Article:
acted arbitrarily and capriciously by (1) the misrepresentation of and failure to disclose its collective bargaining position concerning (a) amending the plan to credit pilots for years before 1965 in which they did not make voluntary contributions, and (b) the return of such voluntary contributions, and (2) the negotiation and implementation of the years of participation formula.

30

District Court Memorandum Opinion and Order, 572 F.Supp. at 1507. The district court granted summary judgment for defendants. UIFO appeals, arguing that the district court applied the wrong legal standard and impermissibly weighed the evidence.

A.

31

Employees have a cause of action against their unions for breach of the union's duty of fair representation. Both the union's duty and the employee's cause of action are "implied under the scheme of the National Labor Relations Act," DelCostello v. International Brotherhood of Teamsters, 462 U.S. 151, 164, 103 S.Ct. 2281, 2290, 76 L.Ed.2d 476 (1983); Ranieri v. United Transportation Union, 743 F.2d 598, 600 (7th Cir.1984). A similar duty and cause of action are implied under the Railway Labor Act, Steele v. Louisville & Nashville Railroad Co., 323 U.S. 192, 204, 65 S.Ct. 226, 232, 89 L.Ed. 173 (1944); Ranieri, 743 F.2d at 600, which is applicable to airlines, 45 U.S.C. Sec. 181.

32

The duty of fair representation requires a union to serve the interests of all its members without hostility or discrimination, to exercise its discretion with good faith and honesty, and to eschew arbitrary conduct. Vaca v. Sipes, 386 U.S. 171, 177, 87 S.Ct. 903, 909, 17 L.Ed.2d 842 (1967). The duty to fairly represent its members extends both to the negotiation and to the administration of the collective bargaining agreement, though the standards applied in the two contexts may be somewhat different. Schultz v. Owens-Illinois, Inc., 696 F.2d 505, 514 (7th Cir.1982).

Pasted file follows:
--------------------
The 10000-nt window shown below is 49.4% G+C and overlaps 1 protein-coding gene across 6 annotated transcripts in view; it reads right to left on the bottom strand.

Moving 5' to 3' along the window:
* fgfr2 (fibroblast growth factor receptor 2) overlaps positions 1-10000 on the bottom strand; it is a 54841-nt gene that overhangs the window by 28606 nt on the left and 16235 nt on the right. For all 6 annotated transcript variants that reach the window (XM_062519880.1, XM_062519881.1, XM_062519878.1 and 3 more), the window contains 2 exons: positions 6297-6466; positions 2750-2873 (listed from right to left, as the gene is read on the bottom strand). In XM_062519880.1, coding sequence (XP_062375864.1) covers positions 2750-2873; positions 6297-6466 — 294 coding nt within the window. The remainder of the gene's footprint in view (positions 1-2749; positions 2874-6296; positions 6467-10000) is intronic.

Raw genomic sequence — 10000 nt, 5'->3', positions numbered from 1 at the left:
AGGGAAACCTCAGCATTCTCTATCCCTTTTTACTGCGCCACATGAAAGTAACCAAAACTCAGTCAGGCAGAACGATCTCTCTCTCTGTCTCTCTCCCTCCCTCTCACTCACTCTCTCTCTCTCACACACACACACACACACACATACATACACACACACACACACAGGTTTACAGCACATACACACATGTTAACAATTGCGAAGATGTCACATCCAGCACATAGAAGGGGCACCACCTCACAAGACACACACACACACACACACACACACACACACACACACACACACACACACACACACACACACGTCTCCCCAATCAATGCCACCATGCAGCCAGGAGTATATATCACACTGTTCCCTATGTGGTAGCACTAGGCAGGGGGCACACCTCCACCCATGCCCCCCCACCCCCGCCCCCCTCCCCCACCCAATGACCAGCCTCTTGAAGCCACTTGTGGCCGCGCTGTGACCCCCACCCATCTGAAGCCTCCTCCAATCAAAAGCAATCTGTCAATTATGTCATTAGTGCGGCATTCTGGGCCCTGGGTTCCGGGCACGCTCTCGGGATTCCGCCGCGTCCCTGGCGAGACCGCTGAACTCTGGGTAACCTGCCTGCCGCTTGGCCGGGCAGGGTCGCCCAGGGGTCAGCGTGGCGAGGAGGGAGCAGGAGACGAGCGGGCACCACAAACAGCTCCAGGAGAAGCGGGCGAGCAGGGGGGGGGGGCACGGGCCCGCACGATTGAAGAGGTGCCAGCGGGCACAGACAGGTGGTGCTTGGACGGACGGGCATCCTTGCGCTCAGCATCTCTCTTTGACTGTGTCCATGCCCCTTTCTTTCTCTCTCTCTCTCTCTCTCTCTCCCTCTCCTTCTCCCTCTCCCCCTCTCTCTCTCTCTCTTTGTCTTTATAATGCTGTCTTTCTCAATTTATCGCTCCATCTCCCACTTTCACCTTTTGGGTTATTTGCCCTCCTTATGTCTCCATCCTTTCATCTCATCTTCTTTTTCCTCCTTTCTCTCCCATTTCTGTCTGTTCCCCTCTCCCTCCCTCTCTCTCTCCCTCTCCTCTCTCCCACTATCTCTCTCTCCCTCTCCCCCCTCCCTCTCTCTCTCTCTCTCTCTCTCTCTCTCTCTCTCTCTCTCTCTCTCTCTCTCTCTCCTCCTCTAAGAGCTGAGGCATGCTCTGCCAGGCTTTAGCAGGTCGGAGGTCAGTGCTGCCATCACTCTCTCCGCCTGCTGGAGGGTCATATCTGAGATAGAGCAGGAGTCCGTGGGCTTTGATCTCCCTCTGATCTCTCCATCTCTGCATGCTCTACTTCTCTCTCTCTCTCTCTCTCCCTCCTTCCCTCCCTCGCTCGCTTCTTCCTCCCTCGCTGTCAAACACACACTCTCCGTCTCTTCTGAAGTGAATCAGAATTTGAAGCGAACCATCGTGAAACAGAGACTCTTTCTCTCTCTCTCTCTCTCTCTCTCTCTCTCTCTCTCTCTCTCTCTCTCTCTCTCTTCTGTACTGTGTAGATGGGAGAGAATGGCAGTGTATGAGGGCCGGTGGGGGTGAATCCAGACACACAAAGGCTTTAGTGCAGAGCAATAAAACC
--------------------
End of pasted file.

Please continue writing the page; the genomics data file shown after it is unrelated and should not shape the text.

33

The process of negotiation is one of "compromise and economic pressure," NLRB v. Amax Coal Co., 453 U.S. 322, 336, 101 S.Ct. 2789, 2797, 69 L.Ed.2d 672 (1981). The union and employer "attempt to reach an agreement by negotiation, and, failing agreement, are free to settle their differences by resort to such economic weapons as strikes and lockouts, without any compulsion to reach agreement." Id. Nor is there any compulsion to reach a particular agreement. Of course the substantive terms of the agreement must comply with federal law, UMWA Health & Retirement Funds v. Robinson, 455 U.S. 562, 575, 102 S.Ct. 1226, 1234, 71 L.Ed.2d 419 (1982), and the bargaining process must comply with the National Labor Relations Act, 29 U.S.C. Sec. 151 et seq., or the RLA. In the process the union must fairly represent the interests of all employees in the bargaining unit. Robinson, 455 U.S. at 576, 102 S.Ct. at 1234. But just as the union may compromise with the employer, it must mediate among the various interests of its employees.

34

A major responsibility of negotiators is to weigh the relative advantages and disadvantages of differing proposals. ... The bargaining representative, whoever it may be, is responsible to, and owes complete loyalty to, the interests of all whom it represents. ... Inevitably differences arise in the manner and degree to which the terms of any negotiated agreement affect individual employees and classes of employees. The mere existence of such differences does not make them invalid. The complete satisfaction of all who are represented is hardly to be expected. A wide range of reasonableness must be allowed a statutory bargaining representative in servicing the unit it represents, subject always to complete good faith and honesty of purpose in the exercise of its discretion.

35

Ford Motor Co. v. Huffman, 345 U.S. 330, 338, 73 S.Ct. 681, 686, 97 L.Ed. 1048 (1953). This discretion to mediate and compromise, so long as it is pursued in good faith and with honesty, certainly extends to bargaining over the terms of employee benefit plans. Robinson, 455 U.S. at 573-76, 102 S.Ct. at 1232-34.